ADD A STRONGER LEDE “Love trouble started right back there in the Garden of Eden!” the J. Geils Band’s Peter Wolf proclaims to an enthusiastic audience at Detroit’s Pine Knob Music Theater during a gig recorded for the group’s 1982 live album Showtime.
ADD SOMETHING ABOUT SANDER’S Wedding Singer version, and the 1999 movie
Wolf then launches into a jive-talking alliterative ramble detailing egotistical hipster Adam’s discovery of marijuana, a munchies attack that prompts his raid on Eden’s 7-11, a food fight with his disgusted girlfriend Eve and an archangel intervening to break up the fracas by telling the couple to love one another. This shaggy dog story culminates with Eve saying, “Love? If you call this love, let me tell you Angel, love stinks!”
With that, the J. Geils Band launches into one of their best loved songs, the single that turned their fortunes around and allowed the veteran, workhorse band to bask in well deserved – and long delayed – commercial success. Released in April 1980, “Love Stinks” barely cracked the top 40, peaking in the U.S. at #38, but it’s the catalyst for the band’s subsequent success, a template for their 1981 platinum album Freeze Frame.
It’s only fitting that “Love Stinks” gets the most elaborate of Wolf’s many celebrated live intros because it’s the turning point for the J. Geils Band, the apotheosis of the group’s longstanding theme of unrequited love. To be sure, many of the band’s previous tunes address love gone astray. The ebullient “Looking for Love” ends with the song’s protagonist still searching for connection, and in another swaggering rant, this time from the group’s 1972 album Live: Full House, Wolf tells his audience that the tune “Musta Got Lost” is about relationships and desperation. Both these songs address love obliquely, but “Love Stinks” is on target. Spurred perhaps by the 1979 dissolution of Wolf’s marriage to Hollywood star Faye Dunaway, “Love Stinks” songwriters Wolf and J. Geils keyboardist Seth Justman approach thwarted love head on. The song is funny, memorable and it’s got a great beat, but there’s little doubt that it’s about failed romance curdling into cynicism.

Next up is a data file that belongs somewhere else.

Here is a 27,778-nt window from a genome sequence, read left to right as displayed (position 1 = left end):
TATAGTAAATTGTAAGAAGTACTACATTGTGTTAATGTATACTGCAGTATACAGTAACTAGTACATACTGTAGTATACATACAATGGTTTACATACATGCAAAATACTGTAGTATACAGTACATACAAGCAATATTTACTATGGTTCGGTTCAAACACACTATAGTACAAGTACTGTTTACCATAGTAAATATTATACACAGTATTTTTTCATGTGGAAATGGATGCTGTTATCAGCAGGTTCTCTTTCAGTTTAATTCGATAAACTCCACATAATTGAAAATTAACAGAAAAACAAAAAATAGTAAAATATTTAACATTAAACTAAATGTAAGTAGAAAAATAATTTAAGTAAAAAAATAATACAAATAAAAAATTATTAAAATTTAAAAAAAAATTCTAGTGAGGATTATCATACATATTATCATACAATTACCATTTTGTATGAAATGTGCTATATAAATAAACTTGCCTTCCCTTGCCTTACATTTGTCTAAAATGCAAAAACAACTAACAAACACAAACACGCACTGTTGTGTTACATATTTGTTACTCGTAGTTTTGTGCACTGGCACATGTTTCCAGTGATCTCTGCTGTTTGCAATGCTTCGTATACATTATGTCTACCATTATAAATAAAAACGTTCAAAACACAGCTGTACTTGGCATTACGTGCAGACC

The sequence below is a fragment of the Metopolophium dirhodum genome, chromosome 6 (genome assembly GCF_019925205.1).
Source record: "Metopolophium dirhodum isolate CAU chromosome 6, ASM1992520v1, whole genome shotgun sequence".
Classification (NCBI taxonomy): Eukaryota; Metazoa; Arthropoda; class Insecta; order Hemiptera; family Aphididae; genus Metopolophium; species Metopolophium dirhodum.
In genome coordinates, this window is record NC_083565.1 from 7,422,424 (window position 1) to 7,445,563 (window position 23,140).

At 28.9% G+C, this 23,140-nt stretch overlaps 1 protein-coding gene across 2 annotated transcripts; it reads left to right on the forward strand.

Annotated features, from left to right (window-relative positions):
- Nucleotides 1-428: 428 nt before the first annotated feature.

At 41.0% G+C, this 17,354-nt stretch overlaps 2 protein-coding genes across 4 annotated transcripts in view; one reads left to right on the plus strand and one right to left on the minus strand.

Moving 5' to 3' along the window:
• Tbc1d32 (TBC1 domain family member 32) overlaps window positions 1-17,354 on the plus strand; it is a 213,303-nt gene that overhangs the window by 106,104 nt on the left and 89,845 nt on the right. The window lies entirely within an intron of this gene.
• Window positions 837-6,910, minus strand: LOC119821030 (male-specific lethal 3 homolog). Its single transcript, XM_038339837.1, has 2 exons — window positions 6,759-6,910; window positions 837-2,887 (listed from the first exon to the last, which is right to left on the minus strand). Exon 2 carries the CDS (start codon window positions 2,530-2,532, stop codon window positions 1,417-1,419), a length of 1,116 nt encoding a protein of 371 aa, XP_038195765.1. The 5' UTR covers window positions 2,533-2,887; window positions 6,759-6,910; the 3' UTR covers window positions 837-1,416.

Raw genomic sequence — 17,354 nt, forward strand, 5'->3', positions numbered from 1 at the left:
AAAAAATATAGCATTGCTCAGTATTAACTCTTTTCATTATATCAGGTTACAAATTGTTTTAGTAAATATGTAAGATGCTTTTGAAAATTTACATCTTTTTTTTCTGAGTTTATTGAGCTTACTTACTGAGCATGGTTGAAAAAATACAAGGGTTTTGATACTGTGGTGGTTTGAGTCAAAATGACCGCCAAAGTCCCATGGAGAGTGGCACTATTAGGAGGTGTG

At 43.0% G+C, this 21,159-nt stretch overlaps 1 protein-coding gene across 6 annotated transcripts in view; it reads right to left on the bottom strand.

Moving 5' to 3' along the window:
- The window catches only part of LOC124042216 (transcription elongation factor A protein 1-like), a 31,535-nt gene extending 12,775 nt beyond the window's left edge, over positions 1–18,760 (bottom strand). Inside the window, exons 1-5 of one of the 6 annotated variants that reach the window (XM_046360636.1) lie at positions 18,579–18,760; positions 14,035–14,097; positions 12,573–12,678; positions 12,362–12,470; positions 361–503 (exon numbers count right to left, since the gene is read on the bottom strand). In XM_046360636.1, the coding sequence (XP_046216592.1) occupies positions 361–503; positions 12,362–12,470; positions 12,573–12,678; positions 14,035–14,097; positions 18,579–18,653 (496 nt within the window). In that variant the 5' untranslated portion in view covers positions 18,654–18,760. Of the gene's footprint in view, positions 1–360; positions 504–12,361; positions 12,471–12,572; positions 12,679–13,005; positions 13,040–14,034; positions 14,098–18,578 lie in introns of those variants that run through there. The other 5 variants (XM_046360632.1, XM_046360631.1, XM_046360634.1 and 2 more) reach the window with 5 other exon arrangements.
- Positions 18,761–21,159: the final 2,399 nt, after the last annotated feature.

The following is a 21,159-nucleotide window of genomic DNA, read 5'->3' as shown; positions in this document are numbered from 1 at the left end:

Just as the tune’s lyrical bite get sharpened, its musical attack is tightened. The syncopated funk and reggae tinged rhythms present on 1970s FM radio staples like “Give it to Me’ or “Make up Your Mind” are streamlined into a four-four glam rock stomp, reverberating drums and crunchy guitars that wouldn’t be out of place on a Joan Jett album. In fact, Jett covered “Love Stinks” for the soundtrack of the 1996 movie Mr. Wrong. The wailing blues harmonica on “Cruisin For a Love,” gives way to bright synthesizers similar to the carnivalesque keyboards later heard on the Kinks’ “Come Dancing” and Dire Straits’ “Walk of Life.” Most important, the J. Geils Band’s James Brown and Isley Brothers influences, the inspirations for the R&B-and-funk infused rave-ups that characterized the band’s 1970s output, have been jettisoned for New Wave electro pop accents – spiraling synthesizer stings that zap like current jumping from a Tesla coil and a deliberately retro call-and-response doo wop chorus that sounds eerily like the Electric Light Orchestra. Despite the song’s disparate elements it all comes together due to Justman’s clean and unfussy production and the band’s in-the-pocket playing.
The tune’s success came not a moment too early. The J. Geils Band’s previous gold record had been their EMI debut Sanctuary, but it had been a long five years between that 1978 release and the band’s previous certified gold release, Bloodshot, an eternity in 70s pop music terms. With a punishing touring schedule, the band had earned a devoted live following, but record sales lagged. Love Stinks and its lead off self-titled single solidified the band’s standing with their new label, and in 1982 they would take their tightened musical and lyrical focus to the top with Freeze Frame, which peaked at number one in the US. Success was short-lived, however, with Wolf leaving the band in 1983 for a solo career. With Justman stepping in on vocals, The J. Geils Band released just one more album, the disappointing and dispirited You’re Gettin’ Even While I’m Gettin’ Odd before calling it a day.
But it was “Love Stinks” that primed the pump for commercial success, and twenty years later the tune is still durable. The New Wave nihilism that must have seemed up-to-the-minute and the state of the art 1980s production that should date it terribly, are tempered with the humor and soulfulness of Wolf’s wise guy vocals. Wolf has continued to play the song live, releasing a bluegrass version on his 2016 solo album A Cure for Loneliness. The idea for a down-home “Love Stinks” arose one night before a live gig, Wolf has said. He and his band were rehearsing some Bill Monroe songs, and started tinkering with “Love Stinks” bluegrass style. They played it live that night, and that performance is the version present on the solo album. New arrangements and experiments aside, “Love Stinks” endures because it entwines the two most attractive strands of the J. Geils Band, a kick-ass tune that doesn’t lose touch with the band’s good time rock ‘n’ roll roots and Wolf’s acerbic smart-ass standup. It’s cool that there’s a recording of Wolf’s jiving 1982 introduction to the tune, but it really isn’t needed. With “Love Stinks,” Wolf’s wickedly funny commentary about the fractious nature of male-female relationships is already woven into the song.